Renal Cell Carcinoma Treatment Protocols 

Renal Cell Carcinoma Treatment Protocols 

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Treatment protocols for renal cell carcinoma are provided below, including treatment of localized and advanced disease and recommendations for patients with predominantly clear cell carcinoma and those with predominantly non–clear cell carcinoma. [1]

The therapeutic approach for renal cell carcinoma is guided by the probability of cure, which is related directly to the stage or degree of tumor dissemination. More than 50% of patients with early stage renal cell carcinoma are cured, but the outcome for stage IV disease is poor; thus, the approach is curative for early stage disease. [2]

Adjuvant treatment currently does not have a role in patients who have undergone a complete tumor resection; observation remains the standard of care after nephrectomy or clinical-trial enrollment. [3, 4, 5, 6]

See Renal Cell Carcinoma: Recognition and Follow-up, a Critical Images slideshow, to help evaluate renal masses and determine when and what type of follow-up is necessary.

Surgical resection is the preferred treatment for localized disease, [7] including radical or partial nephrectomy or nephron-sparing surgery. Radical nephrectomy is commonly preferred for treatment of tumors that extend into the inferior vena cava. [7]

Stage IA:

Surgical resection with partial nephrectomy is preferred (open/robotic/laparoscopic) [8, 9, 10, 11, 12]

If partial nephrectomy is not feasible or the tumor is centrally located, radical nephrectomy may be recommended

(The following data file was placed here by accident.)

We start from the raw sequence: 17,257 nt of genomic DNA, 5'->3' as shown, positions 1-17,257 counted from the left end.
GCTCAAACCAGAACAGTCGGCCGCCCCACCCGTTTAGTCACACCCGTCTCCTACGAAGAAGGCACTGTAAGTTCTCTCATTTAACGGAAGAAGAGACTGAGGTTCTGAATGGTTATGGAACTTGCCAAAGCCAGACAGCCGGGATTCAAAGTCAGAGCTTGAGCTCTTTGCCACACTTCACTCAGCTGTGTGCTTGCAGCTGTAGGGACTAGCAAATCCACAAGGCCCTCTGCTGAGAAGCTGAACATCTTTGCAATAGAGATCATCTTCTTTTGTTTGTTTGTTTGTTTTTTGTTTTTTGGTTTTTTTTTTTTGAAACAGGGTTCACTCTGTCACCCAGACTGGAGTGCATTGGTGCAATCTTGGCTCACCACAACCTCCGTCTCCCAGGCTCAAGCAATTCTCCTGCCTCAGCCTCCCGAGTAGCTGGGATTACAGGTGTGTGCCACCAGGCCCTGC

Active surveillance is preferred in selected patients

Thermal ablation may be considered for nonsurgical candidates [13]

Stage IB:

Partial nephrectomy (open/robotic/laparoscopic) or radical nephrectomy is the standard treatment

Stages II and III:

Radical nephrectomy is the preferred treatment for most patients

See the list below:

Primary treatment includes consideration for cytoreductive nephrectomy for primary tumor before systemic therapy in patients with a resectable primary tumor [14]

Cytoreductive nephrectomy is recommended in selected patients with favorable performance status [15]

First-line therapy for previously untreated patients low or intermediate risk:

Clinical trial or

Sunitinib 50 mg/day PO for 28 d; every 6 wk (compared with interferon, it provides increased progression-free survival [PFS] and overall survival [OS]: PFS is 11 mo with sunitinib vs 5 mo with interferon alone; median overall survival is 26.4 mo vs 21.8 mo with interferon alone, and response is 47% with sunitinib vs 12% with interferon alone) or

Sorafenib 400 mg (two 200 mg tablets) PO BID either 1 h before or 2 h after meals [16, 17] (this can be considered first-line therapy if the patient is not able to receive any of the other first-line therapies) or

Pazopanib 800 mg/day PO either 1 h before or 2 h after meals [18] (it is superior to best supportive care with or without cytokines: PFS is 9.2 mo with pazopanib vs 4.2 mo without pazopanib, and OS is nonsignificantly superior with pazopanib, at 22.9 mo vs 20.5 mo) or

High-dose interleukin (IL)-2 in selected patients (ie, excellent performance status and normal organ function): recombinant IL-2 600,000-720,000 IU/kg IV over 15 min every 8 h for 14 consecutive doses on days 1-5 and days 15-19; re-treat in responding patients and those with stable disease every 12 wk for up to three cycles [19] (this should be considered first-line therapy in carefully selected younger patients with good performance status) or

Interferon alfa-2a 9 million units SC three times weekly for 1y plus bevacizumab 10 mg/kg every 2 wk [20, 21] (bevacizumab and interferon are superior to single-agent interferon: OS is nonsignificantly superior [18.3 mo vs 17.4 mo], and PFS [8.5 mo vs 5.2 mo] and objective response [25.5% vs 13.1%] are significantly superior) and

Supportive care: palliative radiation therapy, metastasectomy, and bisphosphonates for bony metastasis

First-line for previously untreated clear-cell renal cell cancer in patients with poor prognostic (high-risk) characteristics and patients with non–clear cell history: